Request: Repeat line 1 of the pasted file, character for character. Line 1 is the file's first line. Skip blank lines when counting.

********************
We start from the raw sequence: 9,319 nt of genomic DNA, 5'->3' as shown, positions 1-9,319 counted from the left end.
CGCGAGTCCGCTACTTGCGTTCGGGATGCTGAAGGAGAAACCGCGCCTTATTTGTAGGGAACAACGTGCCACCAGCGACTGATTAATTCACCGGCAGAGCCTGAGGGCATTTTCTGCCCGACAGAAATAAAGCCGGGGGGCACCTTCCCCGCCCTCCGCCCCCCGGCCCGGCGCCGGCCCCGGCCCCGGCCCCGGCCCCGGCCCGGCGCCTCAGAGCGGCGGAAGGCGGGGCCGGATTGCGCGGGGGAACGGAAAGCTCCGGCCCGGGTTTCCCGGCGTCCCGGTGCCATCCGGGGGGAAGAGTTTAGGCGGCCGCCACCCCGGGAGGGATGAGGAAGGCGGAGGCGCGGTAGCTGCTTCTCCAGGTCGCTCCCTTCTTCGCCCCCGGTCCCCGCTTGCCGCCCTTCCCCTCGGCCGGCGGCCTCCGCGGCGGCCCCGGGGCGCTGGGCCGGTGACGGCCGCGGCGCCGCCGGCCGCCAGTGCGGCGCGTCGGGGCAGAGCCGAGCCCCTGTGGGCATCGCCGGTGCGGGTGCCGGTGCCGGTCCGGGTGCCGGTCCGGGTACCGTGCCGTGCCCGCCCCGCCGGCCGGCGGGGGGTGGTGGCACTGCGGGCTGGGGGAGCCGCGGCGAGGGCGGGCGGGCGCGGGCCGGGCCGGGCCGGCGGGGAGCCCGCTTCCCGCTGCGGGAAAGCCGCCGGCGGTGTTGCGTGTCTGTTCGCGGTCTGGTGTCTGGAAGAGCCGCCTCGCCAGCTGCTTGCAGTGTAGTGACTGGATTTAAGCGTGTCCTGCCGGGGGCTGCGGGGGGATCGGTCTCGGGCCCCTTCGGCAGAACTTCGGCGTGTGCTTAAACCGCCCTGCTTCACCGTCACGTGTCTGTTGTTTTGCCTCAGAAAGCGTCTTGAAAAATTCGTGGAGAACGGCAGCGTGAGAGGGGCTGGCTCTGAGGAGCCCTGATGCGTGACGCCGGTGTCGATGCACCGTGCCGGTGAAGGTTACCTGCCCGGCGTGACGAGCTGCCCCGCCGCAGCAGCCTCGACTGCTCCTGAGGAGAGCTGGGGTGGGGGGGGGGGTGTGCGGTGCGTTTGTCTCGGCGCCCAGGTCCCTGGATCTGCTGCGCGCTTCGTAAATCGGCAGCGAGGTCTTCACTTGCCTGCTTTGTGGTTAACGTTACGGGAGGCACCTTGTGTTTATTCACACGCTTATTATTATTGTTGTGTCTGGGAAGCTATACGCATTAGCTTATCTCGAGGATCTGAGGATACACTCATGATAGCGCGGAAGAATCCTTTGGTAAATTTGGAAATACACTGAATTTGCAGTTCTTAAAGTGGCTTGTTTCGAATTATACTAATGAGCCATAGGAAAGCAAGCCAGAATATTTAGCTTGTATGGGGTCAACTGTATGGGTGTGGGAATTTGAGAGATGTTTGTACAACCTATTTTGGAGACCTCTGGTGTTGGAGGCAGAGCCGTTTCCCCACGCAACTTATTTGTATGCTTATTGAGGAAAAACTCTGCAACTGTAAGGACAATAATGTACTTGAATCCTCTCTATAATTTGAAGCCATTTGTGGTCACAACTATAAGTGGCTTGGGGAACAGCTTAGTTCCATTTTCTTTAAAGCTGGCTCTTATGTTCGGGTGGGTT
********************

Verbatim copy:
We start from the raw sequence: 9,319 nt of genomic DNA, 5'->3' as shown, positions 1-9,319 counted from the left end.